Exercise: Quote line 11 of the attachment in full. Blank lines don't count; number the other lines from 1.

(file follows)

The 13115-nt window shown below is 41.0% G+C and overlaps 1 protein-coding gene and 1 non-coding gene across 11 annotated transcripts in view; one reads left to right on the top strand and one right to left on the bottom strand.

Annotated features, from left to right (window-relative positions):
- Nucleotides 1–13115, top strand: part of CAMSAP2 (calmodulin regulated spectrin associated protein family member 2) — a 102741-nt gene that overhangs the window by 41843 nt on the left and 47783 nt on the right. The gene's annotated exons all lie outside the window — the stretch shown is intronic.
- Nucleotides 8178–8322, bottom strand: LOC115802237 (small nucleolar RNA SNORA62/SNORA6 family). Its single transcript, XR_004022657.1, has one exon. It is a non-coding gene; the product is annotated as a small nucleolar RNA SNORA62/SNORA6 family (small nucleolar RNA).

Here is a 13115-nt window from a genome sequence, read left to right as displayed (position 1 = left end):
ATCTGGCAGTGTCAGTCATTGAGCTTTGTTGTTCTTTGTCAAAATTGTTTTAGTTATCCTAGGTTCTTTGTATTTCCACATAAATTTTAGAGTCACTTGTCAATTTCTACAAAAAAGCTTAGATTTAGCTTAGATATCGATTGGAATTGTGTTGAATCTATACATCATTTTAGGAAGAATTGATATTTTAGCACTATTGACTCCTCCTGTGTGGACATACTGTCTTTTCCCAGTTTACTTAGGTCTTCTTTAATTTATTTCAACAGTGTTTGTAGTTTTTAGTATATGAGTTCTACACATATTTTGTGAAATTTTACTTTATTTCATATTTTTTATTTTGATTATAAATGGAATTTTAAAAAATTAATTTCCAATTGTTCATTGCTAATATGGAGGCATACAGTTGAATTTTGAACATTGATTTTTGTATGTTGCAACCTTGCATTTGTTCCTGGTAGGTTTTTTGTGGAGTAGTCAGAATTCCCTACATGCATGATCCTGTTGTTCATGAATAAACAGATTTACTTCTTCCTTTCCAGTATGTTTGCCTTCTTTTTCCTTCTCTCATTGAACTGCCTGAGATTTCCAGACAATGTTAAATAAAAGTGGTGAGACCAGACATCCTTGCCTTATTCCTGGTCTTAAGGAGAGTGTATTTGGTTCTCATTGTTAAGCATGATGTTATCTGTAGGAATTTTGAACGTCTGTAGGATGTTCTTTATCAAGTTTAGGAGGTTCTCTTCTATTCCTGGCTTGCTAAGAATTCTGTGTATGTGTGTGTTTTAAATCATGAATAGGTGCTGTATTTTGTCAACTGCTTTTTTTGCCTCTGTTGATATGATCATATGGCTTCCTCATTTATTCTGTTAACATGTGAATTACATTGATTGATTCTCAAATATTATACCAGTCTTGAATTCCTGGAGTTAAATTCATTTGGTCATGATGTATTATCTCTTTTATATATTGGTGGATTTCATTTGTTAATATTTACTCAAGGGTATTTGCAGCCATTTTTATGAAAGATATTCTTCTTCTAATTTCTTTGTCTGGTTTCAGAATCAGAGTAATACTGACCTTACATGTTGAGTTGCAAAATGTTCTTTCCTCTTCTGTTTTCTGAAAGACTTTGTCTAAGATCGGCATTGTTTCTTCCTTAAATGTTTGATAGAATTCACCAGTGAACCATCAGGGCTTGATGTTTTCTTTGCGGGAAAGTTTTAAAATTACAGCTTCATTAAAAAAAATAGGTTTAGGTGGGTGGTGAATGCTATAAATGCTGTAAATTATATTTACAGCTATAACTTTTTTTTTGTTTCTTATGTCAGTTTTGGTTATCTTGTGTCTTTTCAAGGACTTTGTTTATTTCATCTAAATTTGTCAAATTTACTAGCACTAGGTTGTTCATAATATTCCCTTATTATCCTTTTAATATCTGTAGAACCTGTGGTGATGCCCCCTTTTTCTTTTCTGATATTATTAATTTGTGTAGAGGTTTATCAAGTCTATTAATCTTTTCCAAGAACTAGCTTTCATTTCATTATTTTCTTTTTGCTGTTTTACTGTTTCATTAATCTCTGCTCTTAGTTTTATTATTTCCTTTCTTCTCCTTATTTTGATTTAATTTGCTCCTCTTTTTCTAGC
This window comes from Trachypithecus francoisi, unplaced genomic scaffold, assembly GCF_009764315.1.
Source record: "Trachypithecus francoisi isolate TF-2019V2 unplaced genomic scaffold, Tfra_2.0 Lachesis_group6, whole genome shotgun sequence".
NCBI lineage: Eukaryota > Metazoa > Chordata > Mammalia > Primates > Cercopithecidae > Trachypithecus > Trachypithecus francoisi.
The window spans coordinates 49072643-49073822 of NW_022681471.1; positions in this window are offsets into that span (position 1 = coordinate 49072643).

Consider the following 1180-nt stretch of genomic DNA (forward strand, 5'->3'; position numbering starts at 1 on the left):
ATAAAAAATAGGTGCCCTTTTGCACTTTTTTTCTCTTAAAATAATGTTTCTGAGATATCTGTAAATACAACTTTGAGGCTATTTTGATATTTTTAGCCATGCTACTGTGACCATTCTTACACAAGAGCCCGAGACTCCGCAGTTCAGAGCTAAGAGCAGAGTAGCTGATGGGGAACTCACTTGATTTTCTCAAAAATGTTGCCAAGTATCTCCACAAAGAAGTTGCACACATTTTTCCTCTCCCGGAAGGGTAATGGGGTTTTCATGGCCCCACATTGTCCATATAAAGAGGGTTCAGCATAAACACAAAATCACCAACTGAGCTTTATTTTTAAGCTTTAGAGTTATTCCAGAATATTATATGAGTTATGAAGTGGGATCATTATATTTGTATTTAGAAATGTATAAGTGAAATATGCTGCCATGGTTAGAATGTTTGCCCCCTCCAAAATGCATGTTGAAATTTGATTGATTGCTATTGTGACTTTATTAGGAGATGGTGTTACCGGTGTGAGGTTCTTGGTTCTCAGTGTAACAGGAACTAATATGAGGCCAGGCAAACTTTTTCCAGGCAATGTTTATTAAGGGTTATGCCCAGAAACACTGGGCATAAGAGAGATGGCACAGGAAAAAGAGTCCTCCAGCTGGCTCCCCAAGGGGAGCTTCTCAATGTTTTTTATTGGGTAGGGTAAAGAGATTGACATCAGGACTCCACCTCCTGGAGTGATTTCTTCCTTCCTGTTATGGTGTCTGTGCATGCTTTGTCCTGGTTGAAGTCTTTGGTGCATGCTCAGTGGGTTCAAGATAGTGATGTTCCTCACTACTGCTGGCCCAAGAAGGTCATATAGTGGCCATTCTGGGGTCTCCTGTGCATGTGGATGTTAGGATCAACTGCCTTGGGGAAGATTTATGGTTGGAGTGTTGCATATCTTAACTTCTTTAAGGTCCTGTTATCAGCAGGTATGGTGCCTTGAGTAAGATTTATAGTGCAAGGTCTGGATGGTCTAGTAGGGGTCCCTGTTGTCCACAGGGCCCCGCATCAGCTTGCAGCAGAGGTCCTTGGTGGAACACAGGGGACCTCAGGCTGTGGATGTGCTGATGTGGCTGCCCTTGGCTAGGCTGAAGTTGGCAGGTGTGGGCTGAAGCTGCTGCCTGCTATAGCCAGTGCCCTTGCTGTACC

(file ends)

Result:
Consider the following 1180-nt stretch of genomic DNA (forward strand, 5'->3'; position numbering starts at 1 on the left):